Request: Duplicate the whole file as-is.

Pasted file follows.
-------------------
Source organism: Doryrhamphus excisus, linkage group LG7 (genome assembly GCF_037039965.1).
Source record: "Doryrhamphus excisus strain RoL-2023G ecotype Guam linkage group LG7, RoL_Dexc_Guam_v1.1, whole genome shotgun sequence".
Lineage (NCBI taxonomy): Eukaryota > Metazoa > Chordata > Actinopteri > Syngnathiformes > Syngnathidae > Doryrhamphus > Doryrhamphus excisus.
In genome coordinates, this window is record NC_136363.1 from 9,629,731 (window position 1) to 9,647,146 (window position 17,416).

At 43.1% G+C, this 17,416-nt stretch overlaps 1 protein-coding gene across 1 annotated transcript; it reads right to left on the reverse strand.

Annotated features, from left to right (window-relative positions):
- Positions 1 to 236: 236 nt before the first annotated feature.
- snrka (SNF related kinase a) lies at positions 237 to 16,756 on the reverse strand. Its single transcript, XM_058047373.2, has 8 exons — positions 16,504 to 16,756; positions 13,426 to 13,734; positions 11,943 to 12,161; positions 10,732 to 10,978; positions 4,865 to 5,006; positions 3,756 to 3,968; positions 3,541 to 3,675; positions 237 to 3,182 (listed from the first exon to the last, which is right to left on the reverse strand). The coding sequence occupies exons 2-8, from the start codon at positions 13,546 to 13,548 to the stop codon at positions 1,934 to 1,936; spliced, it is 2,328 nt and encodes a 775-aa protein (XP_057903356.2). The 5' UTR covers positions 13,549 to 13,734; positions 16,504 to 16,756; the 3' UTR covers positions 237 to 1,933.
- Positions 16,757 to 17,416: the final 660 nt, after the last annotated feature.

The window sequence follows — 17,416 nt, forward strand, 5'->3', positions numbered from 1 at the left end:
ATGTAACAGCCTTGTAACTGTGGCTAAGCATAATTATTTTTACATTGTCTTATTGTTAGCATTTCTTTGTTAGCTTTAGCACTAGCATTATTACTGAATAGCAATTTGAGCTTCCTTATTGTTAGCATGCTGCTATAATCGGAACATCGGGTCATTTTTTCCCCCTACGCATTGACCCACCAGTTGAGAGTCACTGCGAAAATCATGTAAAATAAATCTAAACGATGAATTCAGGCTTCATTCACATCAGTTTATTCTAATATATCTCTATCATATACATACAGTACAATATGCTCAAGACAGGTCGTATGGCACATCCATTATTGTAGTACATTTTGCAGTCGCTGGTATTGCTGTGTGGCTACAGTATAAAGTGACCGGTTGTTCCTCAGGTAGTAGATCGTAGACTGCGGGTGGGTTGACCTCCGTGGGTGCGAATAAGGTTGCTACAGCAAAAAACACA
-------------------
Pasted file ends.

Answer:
Source organism: Doryrhamphus excisus, linkage group LG7 (genome assembly GCF_037039965.1).
Source record: "Doryrhamphus excisus strain RoL-2023G ecotype Guam linkage group LG7, RoL_Dexc_Guam_v1.1, whole genome shotgun sequence".
Lineage (NCBI taxonomy): Eukaryota > Metazoa > Chordata > Actinopteri > Syngnathiformes > Syngnathidae > Doryrhamphus > Doryrhamphus excisus.
In genome coordinates, this window is record NC_136363.1 from 9,629,731 (window position 1) to 9,647,146 (window position 17,416).

At 43.1% G+C, this 17,416-nt stretch overlaps 1 protein-coding gene across 1 annotated transcript; it reads right to left on the reverse strand.

Annotated features, from left to right (window-relative positions):
- Positions 1 to 236: 236 nt before the first annotated feature.
- snrka (SNF related kinase a) lies at positions 237 to 16,756 on the reverse strand. Its single transcript, XM_058047373.2, has 8 exons — positions 16,504 to 16,756; positions 13,426 to 13,734; positions 11,943 to 12,161; positions 10,732 to 10,978; positions 4,865 to 5,006; positions 3,756 to 3,968; positions 3,541 to 3,675; positions 237 to 3,182 (listed from the first exon to the last, which is right to left on the reverse strand). The coding sequence occupies exons 2-8, from the start codon at positions 13,546 to 13,548 to the stop codon at positions 1,934 to 1,936; spliced, it is 2,328 nt and encodes a 775-aa protein (XP_057903356.2). The 5' UTR covers positions 13,549 to 13,734; positions 16,504 to 16,756; the 3' UTR covers positions 237 to 1,933.
- Positions 16,757 to 17,416: the final 660 nt, after the last annotated feature.

The window sequence follows — 17,416 nt, forward strand, 5'->3', positions numbered from 1 at the left end:
ATGTAACAGCCTTGTAACTGTGGCTAAGCATAATTATTTTTACATTGTCTTATTGTTAGCATTTCTTTGTTAGCTTTAGCACTAGCATTATTACTGAATAGCAATTTGAGCTTCCTTATTGTTAGCATGCTGCTATAATCGGAACATCGGGTCATTTTTTCCCCCTACGCATTGACCCACCAGTTGAGAGTCACTGCGAAAATCATGTAAAATAAATCTAAACGATGAATTCAGGCTTCATTCACATCAGTTTATTCTAATATATCTCTATCATATACATACAGTACAATATGCTCAAGACAGGTCGTATGGCACATCCATTATTGTAGTACATTTTGCAGTCGCTGGTATTGCTGTGTGGCTACAGTATAAAGTGACCGGTTGTTCCTCAGGTAGTAGATCGTAGACTGCGGGTGGGTTGACCTCCGTGGGTGCGAATAAGGTTGCTACAGCAAAAAACACA